As your wedding day approaches, visions of a romantic up-do or flowing locks may be bumping up against the reality of a barely grown-out bob or flyaway strands that refuse to flow. If this is the case, ask your hairstylist about clip-on hair extensions, one way to expand your styling options.
A growing trend in bridal hair, clip-on extensions consist of hair attached to secure clips that then attach to your own hair. Lauren Potthoff of The Grateful Head in Northport estimates that 40 percent of her brides request them. "In the 10 years I've been doing this, I've seen a big increase, driven by our awareness that actresses and celebrities use temporary hair extensions to create their different looks," she says. Aided by extensions, women with the shortest of pixie cuts can have Julia Roberts-like tresses after an hour or two in the stylist's chair.
"A year before the wedding, I cut my hair off," says Nicole Espinal, a colorist at Symmetry Salon & Spa in Stony Brook. "But then I wanted long, beautiful hair for the wedding." So after growing her hair out for a year, Espinal, 24, who got married in May, had extensions put in on her wedding day that took her hair from shoulder length to waist length. And she still uses her extensions. "If I want to have long hair, I clip them in, curl them and go," she says.
Clip-on extensions offer style and convenience at a relatively low cost. Permanent extensions, which are either woven into the hair or bonded to hair using a special glue, last for up to six months before they must be removed by a stylist. In contrast, clip-on extensions simply attach for the day. Another big difference: While permanent extensions cost upward (sometimes way, way upward) of $1,000, clip-ons are well under that price. Typically, clip-ons come in packages of 10 in lengths from 14 to 26 inches and retail for about $300, with labor costing from about $65 to $200 or more. "For brides who want a particular style for that day and that day alone, clip-on extensions are the way to go," says Jan Klein of Jan Klein Style in Southampton.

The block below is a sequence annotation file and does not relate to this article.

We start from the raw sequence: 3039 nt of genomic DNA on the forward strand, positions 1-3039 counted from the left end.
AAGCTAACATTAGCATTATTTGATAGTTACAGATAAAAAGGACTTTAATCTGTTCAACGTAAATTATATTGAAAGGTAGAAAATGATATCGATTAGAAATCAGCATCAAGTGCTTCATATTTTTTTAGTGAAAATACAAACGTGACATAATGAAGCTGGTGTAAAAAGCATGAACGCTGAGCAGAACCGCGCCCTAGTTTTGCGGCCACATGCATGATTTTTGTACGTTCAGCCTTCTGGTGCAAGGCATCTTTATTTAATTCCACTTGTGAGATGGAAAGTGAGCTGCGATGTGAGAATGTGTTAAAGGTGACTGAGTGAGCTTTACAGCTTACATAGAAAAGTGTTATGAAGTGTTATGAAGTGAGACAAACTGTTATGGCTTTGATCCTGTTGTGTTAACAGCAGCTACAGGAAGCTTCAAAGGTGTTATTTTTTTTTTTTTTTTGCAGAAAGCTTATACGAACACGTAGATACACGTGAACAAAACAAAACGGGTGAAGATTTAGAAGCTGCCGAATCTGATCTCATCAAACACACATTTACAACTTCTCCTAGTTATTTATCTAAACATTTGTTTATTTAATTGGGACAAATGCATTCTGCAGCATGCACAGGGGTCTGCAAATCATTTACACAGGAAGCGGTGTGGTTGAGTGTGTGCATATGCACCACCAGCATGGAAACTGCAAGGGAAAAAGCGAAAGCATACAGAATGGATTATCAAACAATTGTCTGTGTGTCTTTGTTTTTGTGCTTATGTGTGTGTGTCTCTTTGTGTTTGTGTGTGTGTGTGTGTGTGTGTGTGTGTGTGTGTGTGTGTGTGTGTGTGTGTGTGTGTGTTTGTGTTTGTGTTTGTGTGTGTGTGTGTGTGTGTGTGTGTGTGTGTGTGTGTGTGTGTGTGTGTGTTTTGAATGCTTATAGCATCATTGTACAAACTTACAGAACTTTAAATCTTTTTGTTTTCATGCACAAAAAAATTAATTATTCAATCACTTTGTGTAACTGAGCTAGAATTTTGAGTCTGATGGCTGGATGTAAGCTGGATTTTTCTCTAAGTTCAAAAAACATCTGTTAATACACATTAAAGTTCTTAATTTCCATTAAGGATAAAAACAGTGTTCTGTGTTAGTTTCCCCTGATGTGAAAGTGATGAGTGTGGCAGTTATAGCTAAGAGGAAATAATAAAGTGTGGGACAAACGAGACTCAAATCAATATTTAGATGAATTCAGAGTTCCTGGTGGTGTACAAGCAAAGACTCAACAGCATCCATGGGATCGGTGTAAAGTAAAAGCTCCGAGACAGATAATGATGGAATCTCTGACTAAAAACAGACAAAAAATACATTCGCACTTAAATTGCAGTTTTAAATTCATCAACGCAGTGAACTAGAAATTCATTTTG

Clip-ons give stylists something to work with. "Some women just don't have the hair to support the elaborate hairstyle that they want for their wedding day," Klein says. With extensions, possibilities multiply. Karen Z. Bailey, a stylist at Shades of Essence in Farmingdale, specializes in African-American hair. For brides, she often pulls the hair back into a ponytail, temporarily lengthening it with up to 12 inches of extensions wrapped around the ponytail base and pinned securely. With this temporary extension, she can create many styles: buns, up-dos, curls.
Dana Hodges, a stylist at Katherine Jon Salon in Port Jefferson Station, gets a lot of requests for full, long hair. "Brides ask for the Carrie Underwood look or hair like a Victoria's Secret model, a textured style with a lot of volume on top," she says.
But even if you don't want a complicated up-do or outrageous volume, you should consider extensions just for their ability to hold curls or waves. "They are perfect for brides who are wearing their hair down, Potthoff says. "Your own hair might not stay curly for hours. With extensions, hair will look great all day long."
Stylists prefer extensions made with real, rather than synthetic, hair. "We can't put heat to synthetic hair, and a lot of styles require heat," Bailey says. "Plus, synthetic hair just doesn't look real, and if it's going to show at all, it isn't going to be up to our high standards of naturalness."
If you are interested in clip-on extensions, plan to visit the salon a couple of times before your wedding day. At the preliminary consultation, the stylist will talk to you about styles, match your hair to colors on a swatch ring and order the extensions. After the hair comes in, you'll return for a trial. Klein encourages brides to bring pictures and will take photos of different styles as she works, to help the bride make a final choice.
While the cost may seem extravagant for a single day, even if it is your wedding day, keep in mind that you'll be able to use them at other times. Hodge encourages clients to attach some extensions for rehearsal dinner styles. Klein says she loves that, after the wedding, the bride can remove the clip-ons and save them to create less elaborate hairdos, attaching a piece or two to add volume to a ponytail, bun or braid. With care, a set of extensions can last for years. "We explain to clients how to shampoo and store them. Even if you change your hair color," says Potthoff, "you can bring them back to us and we can color them for you."